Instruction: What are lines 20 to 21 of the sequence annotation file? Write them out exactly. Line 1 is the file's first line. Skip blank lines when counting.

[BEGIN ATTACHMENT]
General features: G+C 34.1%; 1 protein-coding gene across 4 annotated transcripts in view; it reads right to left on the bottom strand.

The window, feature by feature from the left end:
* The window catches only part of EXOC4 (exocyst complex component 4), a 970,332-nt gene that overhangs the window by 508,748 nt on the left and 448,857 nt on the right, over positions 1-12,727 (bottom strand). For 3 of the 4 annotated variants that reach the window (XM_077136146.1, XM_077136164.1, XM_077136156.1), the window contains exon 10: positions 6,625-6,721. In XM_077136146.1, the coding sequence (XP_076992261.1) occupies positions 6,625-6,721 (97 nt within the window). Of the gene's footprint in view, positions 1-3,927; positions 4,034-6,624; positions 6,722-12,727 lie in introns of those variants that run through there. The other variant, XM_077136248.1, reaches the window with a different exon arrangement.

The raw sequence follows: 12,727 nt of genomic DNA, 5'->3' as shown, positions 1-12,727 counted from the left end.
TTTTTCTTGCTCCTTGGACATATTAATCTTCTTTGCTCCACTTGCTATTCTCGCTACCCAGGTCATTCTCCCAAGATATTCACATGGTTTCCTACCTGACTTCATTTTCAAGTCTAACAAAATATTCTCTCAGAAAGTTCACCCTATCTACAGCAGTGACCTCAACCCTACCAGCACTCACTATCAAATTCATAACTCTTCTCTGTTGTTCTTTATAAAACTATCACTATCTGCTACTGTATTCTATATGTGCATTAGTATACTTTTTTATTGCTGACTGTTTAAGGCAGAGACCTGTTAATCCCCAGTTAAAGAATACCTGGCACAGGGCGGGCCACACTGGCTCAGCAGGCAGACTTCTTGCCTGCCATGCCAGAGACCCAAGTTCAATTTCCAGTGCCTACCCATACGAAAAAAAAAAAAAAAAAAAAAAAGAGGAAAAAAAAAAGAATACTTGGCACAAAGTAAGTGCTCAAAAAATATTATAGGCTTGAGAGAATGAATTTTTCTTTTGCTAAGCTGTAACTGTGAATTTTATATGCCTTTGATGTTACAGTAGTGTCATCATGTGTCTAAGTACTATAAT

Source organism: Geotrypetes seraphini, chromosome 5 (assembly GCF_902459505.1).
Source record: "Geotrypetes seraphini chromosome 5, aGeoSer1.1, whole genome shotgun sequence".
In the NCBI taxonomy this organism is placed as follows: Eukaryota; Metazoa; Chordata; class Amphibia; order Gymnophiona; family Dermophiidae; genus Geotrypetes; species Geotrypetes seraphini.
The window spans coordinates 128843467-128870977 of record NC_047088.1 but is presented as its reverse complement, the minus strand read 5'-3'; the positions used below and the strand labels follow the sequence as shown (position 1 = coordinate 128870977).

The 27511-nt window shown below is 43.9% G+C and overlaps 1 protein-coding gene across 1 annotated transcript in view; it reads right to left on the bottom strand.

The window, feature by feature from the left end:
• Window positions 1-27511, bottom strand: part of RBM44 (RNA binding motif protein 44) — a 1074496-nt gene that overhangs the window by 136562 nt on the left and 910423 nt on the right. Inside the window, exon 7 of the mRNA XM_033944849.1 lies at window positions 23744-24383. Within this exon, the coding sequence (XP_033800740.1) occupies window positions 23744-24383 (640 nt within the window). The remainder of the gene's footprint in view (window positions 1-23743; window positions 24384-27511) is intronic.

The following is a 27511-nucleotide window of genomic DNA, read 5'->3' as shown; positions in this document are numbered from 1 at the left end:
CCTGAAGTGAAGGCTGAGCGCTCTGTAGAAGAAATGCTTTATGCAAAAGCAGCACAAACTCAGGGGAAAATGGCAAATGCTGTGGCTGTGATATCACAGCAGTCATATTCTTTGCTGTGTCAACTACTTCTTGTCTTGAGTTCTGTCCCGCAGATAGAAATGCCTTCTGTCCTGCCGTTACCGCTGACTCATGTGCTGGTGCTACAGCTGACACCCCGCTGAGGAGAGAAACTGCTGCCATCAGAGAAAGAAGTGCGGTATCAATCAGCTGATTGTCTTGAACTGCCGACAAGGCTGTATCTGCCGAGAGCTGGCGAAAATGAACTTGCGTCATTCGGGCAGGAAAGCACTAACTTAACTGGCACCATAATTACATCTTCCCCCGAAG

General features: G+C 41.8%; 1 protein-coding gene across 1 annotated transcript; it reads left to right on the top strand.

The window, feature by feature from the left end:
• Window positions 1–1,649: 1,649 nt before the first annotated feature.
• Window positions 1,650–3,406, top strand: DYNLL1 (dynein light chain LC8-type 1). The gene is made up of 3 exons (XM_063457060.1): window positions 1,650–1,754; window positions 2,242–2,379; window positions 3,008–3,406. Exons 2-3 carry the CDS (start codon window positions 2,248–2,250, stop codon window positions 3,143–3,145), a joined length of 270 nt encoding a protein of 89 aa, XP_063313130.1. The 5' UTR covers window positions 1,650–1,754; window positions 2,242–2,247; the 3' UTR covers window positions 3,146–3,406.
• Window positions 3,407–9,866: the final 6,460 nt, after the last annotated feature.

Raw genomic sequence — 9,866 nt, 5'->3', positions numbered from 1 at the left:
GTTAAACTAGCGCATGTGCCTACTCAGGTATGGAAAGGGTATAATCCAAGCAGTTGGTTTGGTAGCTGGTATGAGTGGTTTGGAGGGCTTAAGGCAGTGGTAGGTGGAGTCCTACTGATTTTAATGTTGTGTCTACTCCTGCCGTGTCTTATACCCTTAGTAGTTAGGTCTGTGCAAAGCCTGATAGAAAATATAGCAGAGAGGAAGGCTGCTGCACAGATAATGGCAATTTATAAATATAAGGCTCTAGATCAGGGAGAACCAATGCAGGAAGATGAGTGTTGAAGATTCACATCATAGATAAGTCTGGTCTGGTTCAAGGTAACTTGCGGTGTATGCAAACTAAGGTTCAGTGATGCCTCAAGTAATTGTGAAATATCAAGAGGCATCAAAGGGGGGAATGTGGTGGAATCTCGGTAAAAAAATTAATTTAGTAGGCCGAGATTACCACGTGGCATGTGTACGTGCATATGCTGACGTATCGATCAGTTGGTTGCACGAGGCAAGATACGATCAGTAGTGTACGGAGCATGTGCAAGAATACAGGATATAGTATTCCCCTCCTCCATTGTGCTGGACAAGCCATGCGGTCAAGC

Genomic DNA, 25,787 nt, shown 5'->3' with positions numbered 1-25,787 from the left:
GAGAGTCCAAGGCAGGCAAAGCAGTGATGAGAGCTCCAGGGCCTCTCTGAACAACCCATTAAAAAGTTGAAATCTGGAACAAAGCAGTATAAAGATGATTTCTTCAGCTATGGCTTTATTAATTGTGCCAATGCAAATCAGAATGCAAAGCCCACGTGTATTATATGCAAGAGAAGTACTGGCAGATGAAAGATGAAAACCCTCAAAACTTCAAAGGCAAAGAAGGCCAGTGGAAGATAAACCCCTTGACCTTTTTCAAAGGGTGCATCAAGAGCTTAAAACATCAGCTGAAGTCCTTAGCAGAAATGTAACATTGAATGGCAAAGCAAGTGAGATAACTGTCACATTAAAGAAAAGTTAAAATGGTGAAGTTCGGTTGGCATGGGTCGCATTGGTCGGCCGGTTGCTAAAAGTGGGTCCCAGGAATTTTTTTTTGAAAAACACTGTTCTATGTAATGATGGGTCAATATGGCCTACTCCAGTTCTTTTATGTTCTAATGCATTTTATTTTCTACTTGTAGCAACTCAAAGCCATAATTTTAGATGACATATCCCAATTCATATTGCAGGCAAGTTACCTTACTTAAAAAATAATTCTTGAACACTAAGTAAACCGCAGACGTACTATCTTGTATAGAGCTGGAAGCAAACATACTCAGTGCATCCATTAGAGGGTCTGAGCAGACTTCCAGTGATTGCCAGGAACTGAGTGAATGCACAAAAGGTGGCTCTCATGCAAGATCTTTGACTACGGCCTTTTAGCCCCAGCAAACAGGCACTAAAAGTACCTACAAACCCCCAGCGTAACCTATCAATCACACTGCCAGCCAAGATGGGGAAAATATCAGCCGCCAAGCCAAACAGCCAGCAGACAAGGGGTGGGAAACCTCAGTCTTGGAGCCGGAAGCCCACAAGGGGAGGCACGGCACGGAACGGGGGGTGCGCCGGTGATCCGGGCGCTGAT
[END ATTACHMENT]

Raw genomic sequence — 9,866 nt, 5'->3', positions numbered from 1 at the left:
GTTAAACTAGCGCATGTGCCTACTCAGGTATGGAAAGGGTATAATCCAAGCAGTTGGTTTGGTAGCTGGTATGAGTGGTTTGGAGGGCTTAAGGCAGTGGTAGGTGGAGTCCTACTGATTTTAATGTTGTGTCTACTCCTGCCGTGTCTTATACCCTTAGTAGTTAGGTCTGTGCAAAGCCTGATAGAAAATATAGCAGAGAGGAAGGCTGCTGCACAGATAATGGCAATTTATAAATATAAGGCTCTAGATCAGGGAGAACCAATGCAGGAAGATGAGTGTTGAAGATTCACATCATAGATAAGTCTGGTCTGGTTCAAGGTAACTTGCGGTGTATGCAAACTAAGGTTCAGTGATGCCTCAAGTAATTGTGAAATATCAAGAGGCATCAAAGGGGGGAATGTGGTGGAATCTCGGTAAAAAAATTAATTTAGTAGGCCGAGATTACCACGTGGCATGTGTACGTGCATATGCTGACGTATCGATCAGTTGGTTGCACGAGGCAAGATACGATCAGTAGTGTACGGAGCATGTGCAAGAATACAGGATATAGTATTCCCCTCCTCCATTGTGCTGGACAAGCCATGCGGTCAAGC